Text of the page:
Edited by TT Ace - 11/25/11 at 9:14am
post #10 of 146

TT Ace,

What is that outside insulation????  I hope it isn't foil faced styrofoam house wall insulation.

 

Rich

post #11 of 146

I don't lose any space with the aluminum water pan.  It fits right in the rack I took the factory one out of, and is just a tad taller.  I don't cook down that low, so no lost space.  I guess I like it because there's no clean up.  Use it then chuck it.  Although the factory one will probably hold enough water now that I don't have a bonfire below it.

 

I agree, the foil on the chip tray really works.  If the chip pan rusts out before the smoker, then I will use a skillet.  And I am loving the mileage I'm getting out of the wood chunks now.  I owe you a bag of hickory for that!

 

Thanks for the tip on the gloves.  Adding them to my x-mas list now. 

post #12 of 146
Thread Starter 

Kielbasa Kid.  No that is not foil faced styrofoam house wall insulation.  This insulation is found back in the plumbing section for covering hot water heaters, etc.  It has a layer what looks like a bubble wrap in the middle with a layer of foil on both sides.  It works great!  You will find the complete instructions at http://www.smokingmeatforums.com/t/112976/insulating-a-propane-smoker#post_716376

Scooter, glad the foil on the chip pan worked for you.  It has really been great for my smokes as well.  Someday I will take you up on a bag of Hickory.  I have oak, alder, mesquite, and various fruit woods that have been given to me.  However, there is no place around here that grows Hickory.  I have found the best place to buy it is a either Loews or Home Depot.  The Ove Gloves really work well.  They make things much easier without fear of burning your hand or fingers.  I am really pleased that you found something of use in this tutorial. yahoo.gif

post #13 of 146

T T Ace,

 

 

 

Thanks! That was really helpful. 1st smoke is in progress.

post #14 of 146
Thread Starter 

Good luck on your first smoke.  Be aware that it is habit forming!  Let me know how it goes.  Don't forget to post pictures!th_4th_of_July.gif


Edited by TT Ace - 11/27/11 at 1:22pm
post #15 of 146

Thanx TT

 

KK

post #16 of 146

No pix sorry I was way too busy watching football. However 1st smoke worked out okay. I pulled the chickens too early and had to finish in the oven. At least I understand a bit better on how to prepare ahead of time.I got started too late and my birds were not done until 9. Plenty of smoky flavor though. We are going to eat them tonight.

 

I did notice my door thermometer was over 20 degrees high. This attributed to the lengthy cook time. I put an oven thermometer inside and once I got the smoker up to 250 degrees it was okay.

I did have one bird that would not go above 150 degrees on the meat probe. The chicken right next to it was 160, weird huh.

 

Thanks to this forum I now know how to attain TBS and next smoke will be a lot less nerve wracking.

 

I'm gonna do ribs next. Should be a lot less work and worry.

 

B

post #17 of 146
Thread Starter 

Not bad for your first smoke.  The stall can happen at different temps for varying lengths of time on different pieces of meat.  There are many reasons for this occurrence.  However, it is the end result that counts!  Good smoke, Good food!!!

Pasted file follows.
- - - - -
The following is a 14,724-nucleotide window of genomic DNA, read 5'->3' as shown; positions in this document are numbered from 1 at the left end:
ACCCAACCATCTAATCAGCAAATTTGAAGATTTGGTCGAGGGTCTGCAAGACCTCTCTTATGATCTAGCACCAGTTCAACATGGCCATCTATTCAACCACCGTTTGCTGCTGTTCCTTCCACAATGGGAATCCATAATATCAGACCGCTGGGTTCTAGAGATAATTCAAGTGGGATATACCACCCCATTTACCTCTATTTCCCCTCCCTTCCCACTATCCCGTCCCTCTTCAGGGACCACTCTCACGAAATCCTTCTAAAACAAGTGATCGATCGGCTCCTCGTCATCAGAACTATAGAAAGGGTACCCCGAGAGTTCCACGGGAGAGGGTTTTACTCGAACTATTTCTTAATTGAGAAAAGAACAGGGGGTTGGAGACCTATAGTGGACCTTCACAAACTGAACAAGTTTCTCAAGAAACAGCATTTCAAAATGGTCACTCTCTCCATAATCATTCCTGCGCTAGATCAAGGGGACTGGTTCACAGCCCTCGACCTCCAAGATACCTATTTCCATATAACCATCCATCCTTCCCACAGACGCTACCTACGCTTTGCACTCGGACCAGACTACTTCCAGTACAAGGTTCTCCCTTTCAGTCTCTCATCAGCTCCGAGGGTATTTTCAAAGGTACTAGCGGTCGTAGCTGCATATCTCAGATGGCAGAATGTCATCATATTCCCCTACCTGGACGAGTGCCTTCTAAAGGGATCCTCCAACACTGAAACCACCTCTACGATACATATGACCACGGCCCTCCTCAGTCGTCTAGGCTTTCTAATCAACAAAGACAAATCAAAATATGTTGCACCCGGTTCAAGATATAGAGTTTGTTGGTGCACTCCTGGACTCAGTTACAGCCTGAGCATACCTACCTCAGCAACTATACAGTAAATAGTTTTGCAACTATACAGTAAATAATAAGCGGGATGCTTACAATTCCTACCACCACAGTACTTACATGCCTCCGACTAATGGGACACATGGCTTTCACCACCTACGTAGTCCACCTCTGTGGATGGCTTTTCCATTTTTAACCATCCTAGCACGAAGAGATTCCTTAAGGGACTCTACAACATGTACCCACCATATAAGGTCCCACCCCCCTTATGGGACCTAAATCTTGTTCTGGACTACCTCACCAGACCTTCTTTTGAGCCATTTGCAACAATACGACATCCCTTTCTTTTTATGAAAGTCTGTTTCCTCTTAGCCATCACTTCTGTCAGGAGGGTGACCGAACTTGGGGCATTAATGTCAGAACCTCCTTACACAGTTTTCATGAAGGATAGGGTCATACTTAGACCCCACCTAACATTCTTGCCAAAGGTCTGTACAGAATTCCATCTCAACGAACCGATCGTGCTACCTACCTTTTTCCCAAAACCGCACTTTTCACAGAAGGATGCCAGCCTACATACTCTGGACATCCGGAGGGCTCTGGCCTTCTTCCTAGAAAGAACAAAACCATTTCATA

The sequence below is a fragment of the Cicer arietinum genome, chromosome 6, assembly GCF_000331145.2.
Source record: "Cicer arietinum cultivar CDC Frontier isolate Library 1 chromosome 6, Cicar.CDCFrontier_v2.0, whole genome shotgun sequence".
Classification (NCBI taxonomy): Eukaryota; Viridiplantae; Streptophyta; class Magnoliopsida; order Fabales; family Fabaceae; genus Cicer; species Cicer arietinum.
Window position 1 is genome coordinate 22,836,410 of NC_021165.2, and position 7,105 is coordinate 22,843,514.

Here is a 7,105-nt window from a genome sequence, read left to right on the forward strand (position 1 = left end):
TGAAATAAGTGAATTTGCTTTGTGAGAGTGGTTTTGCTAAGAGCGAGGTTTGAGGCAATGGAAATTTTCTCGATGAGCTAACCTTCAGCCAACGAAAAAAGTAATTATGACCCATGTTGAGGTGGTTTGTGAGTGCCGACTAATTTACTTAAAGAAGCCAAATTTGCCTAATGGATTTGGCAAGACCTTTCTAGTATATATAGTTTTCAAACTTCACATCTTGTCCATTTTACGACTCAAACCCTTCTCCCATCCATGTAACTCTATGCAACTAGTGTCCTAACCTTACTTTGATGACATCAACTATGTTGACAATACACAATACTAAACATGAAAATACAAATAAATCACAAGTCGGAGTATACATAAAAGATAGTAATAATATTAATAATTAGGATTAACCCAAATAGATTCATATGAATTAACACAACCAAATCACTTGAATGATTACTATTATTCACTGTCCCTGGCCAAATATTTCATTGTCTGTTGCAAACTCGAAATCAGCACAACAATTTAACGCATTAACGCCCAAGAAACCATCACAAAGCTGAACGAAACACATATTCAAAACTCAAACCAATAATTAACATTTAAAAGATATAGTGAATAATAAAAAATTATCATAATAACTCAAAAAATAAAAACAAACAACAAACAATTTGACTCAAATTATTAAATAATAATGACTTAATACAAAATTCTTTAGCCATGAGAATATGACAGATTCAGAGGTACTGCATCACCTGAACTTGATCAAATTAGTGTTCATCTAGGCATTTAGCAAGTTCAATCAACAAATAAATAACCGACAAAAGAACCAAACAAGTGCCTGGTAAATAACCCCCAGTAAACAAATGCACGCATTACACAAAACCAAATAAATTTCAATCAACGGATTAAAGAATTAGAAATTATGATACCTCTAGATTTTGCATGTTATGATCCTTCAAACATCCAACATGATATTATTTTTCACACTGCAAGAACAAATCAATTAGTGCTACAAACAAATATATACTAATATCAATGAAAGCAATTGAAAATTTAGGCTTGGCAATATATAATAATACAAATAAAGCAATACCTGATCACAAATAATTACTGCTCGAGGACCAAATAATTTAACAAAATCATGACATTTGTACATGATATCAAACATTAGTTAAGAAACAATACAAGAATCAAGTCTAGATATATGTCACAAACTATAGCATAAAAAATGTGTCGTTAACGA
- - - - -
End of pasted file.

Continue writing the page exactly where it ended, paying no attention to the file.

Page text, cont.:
If you are going to smoke ribs, I recommend the spareribs.  They have more meat and more flavor than babybacks, though babybacks are not a bad choice either.  Take a look at the 3-2-1 method (2-2-1 for babybacks), i.e. 3 hours smoke, 2 hours wrapped, and 1 hour unwrapped.  Works great for me!

 

The important part is that you have now joined the Clan of the Smoking Fanatics!!!!!

 

congratulation_graphics_2.gif

post #18 of 146

Ah, just what I was looking for. Just acquired one of these smokers today (Wait til the wife finds out) for an unbeatable deal and knew there were a few issues with the wood flaring up. With this being the single door model, do yall notice a huge loss of temps when adding wood/water?

post #19 of 146

Ace,

 

I did some spares (trimmed to St. Louis) last night in the MGS with the foil lined chip pan.  No spritz, no foil.  Just 5.75 hours at an average of 215 smoker temp.  TBS was perfect.

 

Wife and I both agreed they were the best I have ever made.  Very moist and tender, with a slight pull to them.  I don't foil because I don't like them soft.  They were perfect!

 

Thank you again!

 

Scott

post #20 of 146
Quote:
Originally Posted by Hernando View Post

Ah, just what I was looking for. Just acquired one of these smokers today (Wait til the wife finds out) for an unbeatable deal and knew there were a few issues with the wood flaring up. With this being the single door model, do yall notice a huge loss of temps when adding wood/water?



It does drop but it recovers quickly.  Especially if you do like I do and crank the burner all the way up for 30 seconds or so.  biggrin.gif

 

It's a great smoker.  I really like mine.  I've done an all night pork butt, and it stayed fine all night.  I had a major thunderstorm pop up during a chuckie smoke.  Winds were gusting to 35, raining sideways, and the burner never blew out.